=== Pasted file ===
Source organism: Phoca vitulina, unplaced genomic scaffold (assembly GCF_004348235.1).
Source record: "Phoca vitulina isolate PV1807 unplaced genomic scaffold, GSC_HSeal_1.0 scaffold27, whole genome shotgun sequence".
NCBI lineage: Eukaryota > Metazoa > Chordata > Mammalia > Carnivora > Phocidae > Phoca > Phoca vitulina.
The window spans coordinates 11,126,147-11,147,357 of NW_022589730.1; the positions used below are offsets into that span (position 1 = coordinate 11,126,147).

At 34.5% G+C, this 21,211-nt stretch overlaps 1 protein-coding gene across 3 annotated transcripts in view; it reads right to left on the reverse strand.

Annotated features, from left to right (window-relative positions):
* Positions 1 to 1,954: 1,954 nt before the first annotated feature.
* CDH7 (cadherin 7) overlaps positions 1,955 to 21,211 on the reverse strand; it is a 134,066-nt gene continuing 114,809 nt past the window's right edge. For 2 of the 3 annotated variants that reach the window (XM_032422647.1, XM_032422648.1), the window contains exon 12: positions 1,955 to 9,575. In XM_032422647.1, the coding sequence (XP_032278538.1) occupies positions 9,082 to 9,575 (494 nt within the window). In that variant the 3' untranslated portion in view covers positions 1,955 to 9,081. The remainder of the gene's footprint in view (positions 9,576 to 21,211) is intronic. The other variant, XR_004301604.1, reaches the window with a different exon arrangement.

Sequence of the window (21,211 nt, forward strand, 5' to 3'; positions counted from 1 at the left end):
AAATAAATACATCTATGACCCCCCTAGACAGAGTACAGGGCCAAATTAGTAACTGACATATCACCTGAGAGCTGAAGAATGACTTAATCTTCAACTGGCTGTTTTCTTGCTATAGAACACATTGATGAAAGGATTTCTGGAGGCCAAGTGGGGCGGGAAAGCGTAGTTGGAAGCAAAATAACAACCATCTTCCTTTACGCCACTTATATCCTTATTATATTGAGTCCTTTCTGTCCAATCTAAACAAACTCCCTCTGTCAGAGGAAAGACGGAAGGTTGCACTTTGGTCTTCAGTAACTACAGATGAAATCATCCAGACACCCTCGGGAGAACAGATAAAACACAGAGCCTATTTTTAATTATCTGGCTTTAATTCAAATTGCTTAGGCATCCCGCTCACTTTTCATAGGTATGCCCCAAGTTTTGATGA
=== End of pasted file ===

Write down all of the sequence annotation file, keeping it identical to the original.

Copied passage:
Source organism: Phoca vitulina, unplaced genomic scaffold (assembly GCF_004348235.1).
Source record: "Phoca vitulina isolate PV1807 unplaced genomic scaffold, GSC_HSeal_1.0 scaffold27, whole genome shotgun sequence".
NCBI lineage: Eukaryota > Metazoa > Chordata > Mammalia > Carnivora > Phocidae > Phoca > Phoca vitulina.
The window spans coordinates 11,126,147-11,147,357 of NW_022589730.1; the positions used below are offsets into that span (position 1 = coordinate 11,126,147).

At 34.5% G+C, this 21,211-nt stretch overlaps 1 protein-coding gene across 3 annotated transcripts in view; it reads right to left on the reverse strand.

Annotated features, from left to right (window-relative positions):
* Positions 1 to 1,954: 1,954 nt before the first annotated feature.
* CDH7 (cadherin 7) overlaps positions 1,955 to 21,211 on the reverse strand; it is a 134,066-nt gene continuing 114,809 nt past the window's right edge. For 2 of the 3 annotated variants that reach the window (XM_032422647.1, XM_032422648.1), the window contains exon 12: positions 1,955 to 9,575. In XM_032422647.1, the coding sequence (XP_032278538.1) occupies positions 9,082 to 9,575 (494 nt within the window). In that variant the 3' untranslated portion in view covers positions 1,955 to 9,081. The remainder of the gene's footprint in view (positions 9,576 to 21,211) is intronic. The other variant, XR_004301604.1, reaches the window with a different exon arrangement.

Sequence of the window (21,211 nt, forward strand, 5' to 3'; positions counted from 1 at the left end):
AAATAAATACATCTATGACCCCCCTAGACAGAGTACAGGGCCAAATTAGTAACTGACATATCACCTGAGAGCTGAAGAATGACTTAATCTTCAACTGGCTGTTTTCTTGCTATAGAACACATTGATGAAAGGATTTCTGGAGGCCAAGTGGGGCGGGAAAGCGTAGTTGGAAGCAAAATAACAACCATCTTCCTTTACGCCACTTATATCCTTATTATATTGAGTCCTTTCTGTCCAATCTAAACAAACTCCCTCTGTCAGAGGAAAGACGGAAGGTTGCACTTTGGTCTTCAGTAACTACAGATGAAATCATCCAGACACCCTCGGGAGAACAGATAAAACACAGAGCCTATTTTTAATTATCTGGCTTTAATTCAAATTGCTTAGGCATCCCGCTCACTTTTCATAGGTATGCCCCAAGTTTTGATGA